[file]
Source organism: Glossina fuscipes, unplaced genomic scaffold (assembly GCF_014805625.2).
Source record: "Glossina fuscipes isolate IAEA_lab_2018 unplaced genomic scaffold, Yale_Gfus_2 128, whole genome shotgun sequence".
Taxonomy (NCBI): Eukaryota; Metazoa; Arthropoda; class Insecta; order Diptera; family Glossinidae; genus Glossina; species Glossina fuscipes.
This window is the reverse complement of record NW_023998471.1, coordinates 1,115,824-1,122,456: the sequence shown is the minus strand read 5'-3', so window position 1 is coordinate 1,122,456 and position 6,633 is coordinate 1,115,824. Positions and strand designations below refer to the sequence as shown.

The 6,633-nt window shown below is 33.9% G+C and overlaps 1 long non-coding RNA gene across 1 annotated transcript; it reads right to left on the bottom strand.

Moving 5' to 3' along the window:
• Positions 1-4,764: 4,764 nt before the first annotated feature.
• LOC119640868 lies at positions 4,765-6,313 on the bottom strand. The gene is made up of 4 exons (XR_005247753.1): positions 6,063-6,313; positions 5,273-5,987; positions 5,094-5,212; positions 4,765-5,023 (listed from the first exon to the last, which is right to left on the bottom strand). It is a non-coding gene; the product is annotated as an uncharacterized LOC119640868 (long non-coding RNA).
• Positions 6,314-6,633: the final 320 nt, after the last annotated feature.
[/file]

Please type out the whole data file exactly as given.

Source organism: Glossina fuscipes, unplaced genomic scaffold (assembly GCF_014805625.2).
Source record: "Glossina fuscipes isolate IAEA_lab_2018 unplaced genomic scaffold, Yale_Gfus_2 128, whole genome shotgun sequence".
Taxonomy (NCBI): Eukaryota; Metazoa; Arthropoda; class Insecta; order Diptera; family Glossinidae; genus Glossina; species Glossina fuscipes.
This window is the reverse complement of record NW_023998471.1, coordinates 1,115,824-1,122,456: the sequence shown is the minus strand read 5'-3', so window position 1 is coordinate 1,122,456 and position 6,633 is coordinate 1,115,824. Positions and strand designations below refer to the sequence as shown.

The 6,633-nt window shown below is 33.9% G+C and overlaps 1 long non-coding RNA gene across 1 annotated transcript; it reads right to left on the bottom strand.

Moving 5' to 3' along the window:
• Positions 1-4,764: 4,764 nt before the first annotated feature.
• LOC119640868 lies at positions 4,765-6,313 on the bottom strand. The gene is made up of 4 exons (XR_005247753.1): positions 6,063-6,313; positions 5,273-5,987; positions 5,094-5,212; positions 4,765-5,023 (listed from the first exon to the last, which is right to left on the bottom strand). It is a non-coding gene; the product is annotated as an uncharacterized LOC119640868 (long non-coding RNA).
• Positions 6,314-6,633: the final 320 nt, after the last annotated feature.